Exercise Science

Exercise Science

The Exercise Science program at Marshall University is part of the School of Kinesiology in the College of Health Professions. Exercise Science is a scientific program of study that focuses on the anatomy, physiology, biochemistry, and biophysics of human movement, and applications to exercise and therapeutic rehabilitation. The program includes instruction in biomechanics, motor behavior, motor development and coordination, motor neurophysiology, performance research, rehabilitative therapies, development of diagnostic and rehabilitative methods and equipment, and related analytical methods and procedures in applied exercise and therapeutic rehabilitation.

The Exercise Science department offers both undergraduate and graduate degree programs.

Undergraduate Three Areas of Emphases

Exercise Physiology

Prepares Students for further education including graduate study in exercise physiology, physical therapy and medicine, In addition, graduates often pursue careers in medically-based rehabilitation programs or research.

Strength and Conditioning

Prepares students for graduate study in exercise physiology as well as hands-on careers such as personal training, strength coach, or wellness director.

Health and Wellness

Prepares students for graduate study in exercise physiology as well as careers in public health, health education, or wellness coaching.

Prospective students must meet the minimum criteria listed below to be considered for admission to the program.

  • An overall cumulative minimum GPA of 2.50
  • A "C" or better on all prerequisites
  • Admission to Marshall University
  • Declared Exercise Science as a major

Graduate Exercise Science Three Areas of Emphases

The M.S. in Exercise Science degree prepares students for allied health and medical careers in the clinical, commercial, corporate, community, university, and medical settings. Options include an emphasis on leadership roles and skills that permit one to work with individuals on a client/patient continuum extending from the elite athlete to those with chronic disorder/disease to the cardiac transplantation patient as well as the in between - the recreational athlete and those simply wishing to stay healthy by living sensibly. Options include careers as clinicians in cardiopulmonary rehabilitation and diabetes management programs, as athletic trainers, as exercise physiologists, as well as preparation for other medical fields including physical therapy, pharmaceutical and pacemaker sales, as pharmacists, as physician assistants, as physicians, and for advanced degrees in related doctoral programs.

The course of study for the M.S. in Exercise Science degree is a two-year program with a 36-39-hour requirement. Admission to the program requires a 2.75 GPA, an appropriate undergraduate/graduate background, completion of the GRE, three letters of reference, and admission to the Graduate College.

Athletic Training

The Athletic Training Area of Emphasis is designed to meet the needs of the clinical, high school, middle school, college, professional, industrial, and independent athletic trainer. The program is designed to build on existing knowledge and skills the student has acquired in the student's respective undergraduate program. Elective courses can chose from the approved courses with approval of the student's assigned academic advisor and/or can be determined by the academic advisor depending on the student's background, needs, and/or weaknesses. The emphasis in athletic training can be accomplished by a thesis or non-thesis track. Successful completion of oral comprehensive exam/thesis defense is required for graduation. Six hours of the degree may be fulfilled with coursework outside the Division of SOK.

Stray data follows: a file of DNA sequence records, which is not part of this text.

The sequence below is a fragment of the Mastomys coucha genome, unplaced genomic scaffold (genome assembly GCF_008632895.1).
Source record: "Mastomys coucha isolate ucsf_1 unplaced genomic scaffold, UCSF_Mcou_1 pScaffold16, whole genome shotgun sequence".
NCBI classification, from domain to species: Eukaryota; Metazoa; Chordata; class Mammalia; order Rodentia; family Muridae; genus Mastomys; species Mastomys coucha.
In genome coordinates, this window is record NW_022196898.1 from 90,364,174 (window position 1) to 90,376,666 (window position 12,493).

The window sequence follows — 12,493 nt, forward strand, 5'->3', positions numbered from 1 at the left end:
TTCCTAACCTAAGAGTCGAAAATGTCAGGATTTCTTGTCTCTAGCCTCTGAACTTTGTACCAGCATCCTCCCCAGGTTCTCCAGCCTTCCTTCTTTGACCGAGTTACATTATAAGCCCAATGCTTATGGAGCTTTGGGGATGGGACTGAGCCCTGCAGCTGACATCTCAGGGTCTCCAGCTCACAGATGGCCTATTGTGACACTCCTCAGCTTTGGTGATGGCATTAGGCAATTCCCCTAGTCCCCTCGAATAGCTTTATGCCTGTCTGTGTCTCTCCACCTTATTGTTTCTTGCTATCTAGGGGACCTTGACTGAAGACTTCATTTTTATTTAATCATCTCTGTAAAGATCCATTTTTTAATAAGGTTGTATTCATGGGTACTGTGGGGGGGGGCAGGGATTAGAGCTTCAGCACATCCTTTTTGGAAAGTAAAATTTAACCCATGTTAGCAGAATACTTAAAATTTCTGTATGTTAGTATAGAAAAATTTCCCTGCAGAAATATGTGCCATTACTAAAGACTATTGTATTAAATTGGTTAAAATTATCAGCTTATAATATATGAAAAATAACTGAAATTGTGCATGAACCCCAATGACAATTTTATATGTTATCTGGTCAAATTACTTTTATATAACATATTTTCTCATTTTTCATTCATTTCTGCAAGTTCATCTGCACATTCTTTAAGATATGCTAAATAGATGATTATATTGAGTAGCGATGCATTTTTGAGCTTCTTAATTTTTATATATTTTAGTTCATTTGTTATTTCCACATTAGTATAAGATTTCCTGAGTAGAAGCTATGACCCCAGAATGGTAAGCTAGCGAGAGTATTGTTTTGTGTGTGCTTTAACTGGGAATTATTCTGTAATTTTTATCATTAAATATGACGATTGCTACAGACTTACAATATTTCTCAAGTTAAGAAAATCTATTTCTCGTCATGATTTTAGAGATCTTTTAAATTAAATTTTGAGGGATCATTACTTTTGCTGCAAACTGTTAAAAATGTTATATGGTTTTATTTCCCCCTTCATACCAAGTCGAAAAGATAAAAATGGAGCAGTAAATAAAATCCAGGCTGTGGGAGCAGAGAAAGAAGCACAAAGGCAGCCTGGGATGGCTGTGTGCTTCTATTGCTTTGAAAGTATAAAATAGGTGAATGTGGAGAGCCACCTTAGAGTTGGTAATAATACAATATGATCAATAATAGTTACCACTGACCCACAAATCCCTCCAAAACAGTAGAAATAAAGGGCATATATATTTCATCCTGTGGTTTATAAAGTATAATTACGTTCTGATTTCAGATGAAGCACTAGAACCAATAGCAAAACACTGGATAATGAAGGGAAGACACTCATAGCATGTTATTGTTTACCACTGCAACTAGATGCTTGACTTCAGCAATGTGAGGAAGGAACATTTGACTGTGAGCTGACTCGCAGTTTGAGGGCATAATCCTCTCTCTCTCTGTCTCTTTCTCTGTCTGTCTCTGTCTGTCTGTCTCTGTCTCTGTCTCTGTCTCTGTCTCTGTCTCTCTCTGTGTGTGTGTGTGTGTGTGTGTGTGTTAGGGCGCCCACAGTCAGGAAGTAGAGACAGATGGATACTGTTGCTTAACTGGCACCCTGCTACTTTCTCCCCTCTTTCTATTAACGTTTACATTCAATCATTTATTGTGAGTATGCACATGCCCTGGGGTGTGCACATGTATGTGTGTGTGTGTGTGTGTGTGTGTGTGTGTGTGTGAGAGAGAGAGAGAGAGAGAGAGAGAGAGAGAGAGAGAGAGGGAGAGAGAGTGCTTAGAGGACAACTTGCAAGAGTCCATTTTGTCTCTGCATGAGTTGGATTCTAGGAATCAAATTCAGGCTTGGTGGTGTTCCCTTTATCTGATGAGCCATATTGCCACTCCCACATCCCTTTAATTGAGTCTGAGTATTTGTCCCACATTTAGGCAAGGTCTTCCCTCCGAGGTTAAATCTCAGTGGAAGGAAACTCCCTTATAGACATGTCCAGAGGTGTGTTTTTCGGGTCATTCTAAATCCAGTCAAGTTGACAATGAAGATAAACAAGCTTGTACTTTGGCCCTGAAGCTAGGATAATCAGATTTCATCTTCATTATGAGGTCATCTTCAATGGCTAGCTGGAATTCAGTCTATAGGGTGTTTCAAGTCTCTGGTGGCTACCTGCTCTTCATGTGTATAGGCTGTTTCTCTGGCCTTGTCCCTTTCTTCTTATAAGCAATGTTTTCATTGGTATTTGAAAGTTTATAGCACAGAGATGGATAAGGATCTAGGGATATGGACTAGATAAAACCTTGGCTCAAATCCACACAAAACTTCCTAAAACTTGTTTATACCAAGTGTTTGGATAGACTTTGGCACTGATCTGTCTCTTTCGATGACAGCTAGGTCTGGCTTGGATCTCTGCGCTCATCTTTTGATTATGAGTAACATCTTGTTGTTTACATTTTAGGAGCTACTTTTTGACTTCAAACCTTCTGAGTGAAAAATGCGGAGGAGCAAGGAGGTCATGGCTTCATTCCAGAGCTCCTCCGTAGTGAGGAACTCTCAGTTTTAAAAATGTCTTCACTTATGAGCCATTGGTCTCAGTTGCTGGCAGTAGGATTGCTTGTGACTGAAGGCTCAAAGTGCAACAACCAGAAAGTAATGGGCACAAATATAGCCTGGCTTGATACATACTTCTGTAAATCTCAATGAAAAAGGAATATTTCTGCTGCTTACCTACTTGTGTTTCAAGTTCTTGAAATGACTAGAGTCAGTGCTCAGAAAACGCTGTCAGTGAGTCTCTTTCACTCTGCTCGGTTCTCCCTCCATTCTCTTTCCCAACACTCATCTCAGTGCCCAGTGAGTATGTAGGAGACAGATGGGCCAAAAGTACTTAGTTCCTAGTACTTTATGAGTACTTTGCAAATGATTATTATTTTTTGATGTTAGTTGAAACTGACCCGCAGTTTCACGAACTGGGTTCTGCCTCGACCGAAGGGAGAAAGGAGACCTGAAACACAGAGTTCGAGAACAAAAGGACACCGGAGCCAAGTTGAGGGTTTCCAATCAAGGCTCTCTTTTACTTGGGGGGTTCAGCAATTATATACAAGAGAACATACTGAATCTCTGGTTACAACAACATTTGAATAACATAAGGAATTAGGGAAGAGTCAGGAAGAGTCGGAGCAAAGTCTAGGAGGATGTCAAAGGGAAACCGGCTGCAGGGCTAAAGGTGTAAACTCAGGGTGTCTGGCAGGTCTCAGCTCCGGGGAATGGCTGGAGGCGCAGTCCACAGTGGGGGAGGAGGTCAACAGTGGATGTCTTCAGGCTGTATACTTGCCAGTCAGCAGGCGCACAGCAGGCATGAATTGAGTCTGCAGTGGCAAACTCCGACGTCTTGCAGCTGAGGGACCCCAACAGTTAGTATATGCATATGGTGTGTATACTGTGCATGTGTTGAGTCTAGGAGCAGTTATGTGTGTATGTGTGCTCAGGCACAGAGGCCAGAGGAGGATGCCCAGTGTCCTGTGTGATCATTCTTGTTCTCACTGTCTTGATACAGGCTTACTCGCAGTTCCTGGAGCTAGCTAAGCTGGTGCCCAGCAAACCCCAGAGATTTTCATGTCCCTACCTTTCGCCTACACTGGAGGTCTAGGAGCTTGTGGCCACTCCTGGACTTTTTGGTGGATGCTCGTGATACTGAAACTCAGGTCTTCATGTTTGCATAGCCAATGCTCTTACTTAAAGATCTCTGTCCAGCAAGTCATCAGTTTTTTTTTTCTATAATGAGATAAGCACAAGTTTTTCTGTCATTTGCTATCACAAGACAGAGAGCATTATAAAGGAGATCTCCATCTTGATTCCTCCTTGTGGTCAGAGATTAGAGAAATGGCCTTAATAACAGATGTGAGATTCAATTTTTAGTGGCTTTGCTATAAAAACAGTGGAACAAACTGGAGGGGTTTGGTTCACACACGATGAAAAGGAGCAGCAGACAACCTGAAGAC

Cardiac Rehabilitation

The Clinical Applied Area of Emphasis: Cardiac Rehabilitation focuses on health promotion, disease prevention, and rehabilitation in the clinical, corporate, commercial, community, and medical settings. The course of study has a strong science orientation. Research clearly shows that seventy percent (70%) of all premature death and chronic disability could be prevented with appropriate life-style changes. This includes sensible nutrition, exercise, smoke cessation, and related behavioral changes. Such intervention and risk factor management can significantly reduce all-cause mortality and morbidity from cardiovascular disease, diabetes, osteoporosis, obesity, mental health disorders, and cancer. Our quality of life, as well, can be improved and our chances for longevity increased. Because of the awareness and the skyrocketing cost of contemporary treatment-oriented health care, our graduates are becoming major players in an alternative approach emphasizing health promotion, disease prevention, and rehabilitation.

Exercise Physiology

The Exercise Physiology Area of Emphasis is broadly based upon basic sciences: human anatomy, physiology, chemistry, and biology. Exercise Physiology is chiefly concerned with how the acute and chronic effects of exercise influence various cells, tissues, and physiological systems. Exercise Physiology is a highly integrative field of study that involves examining how the failure or enhancement of one physiological system can influence another. Graduate students have the opportunity to be involved in both applied research and basic science pertaining to the effects of exercise on physiological systems at both the cellular and molecular levels.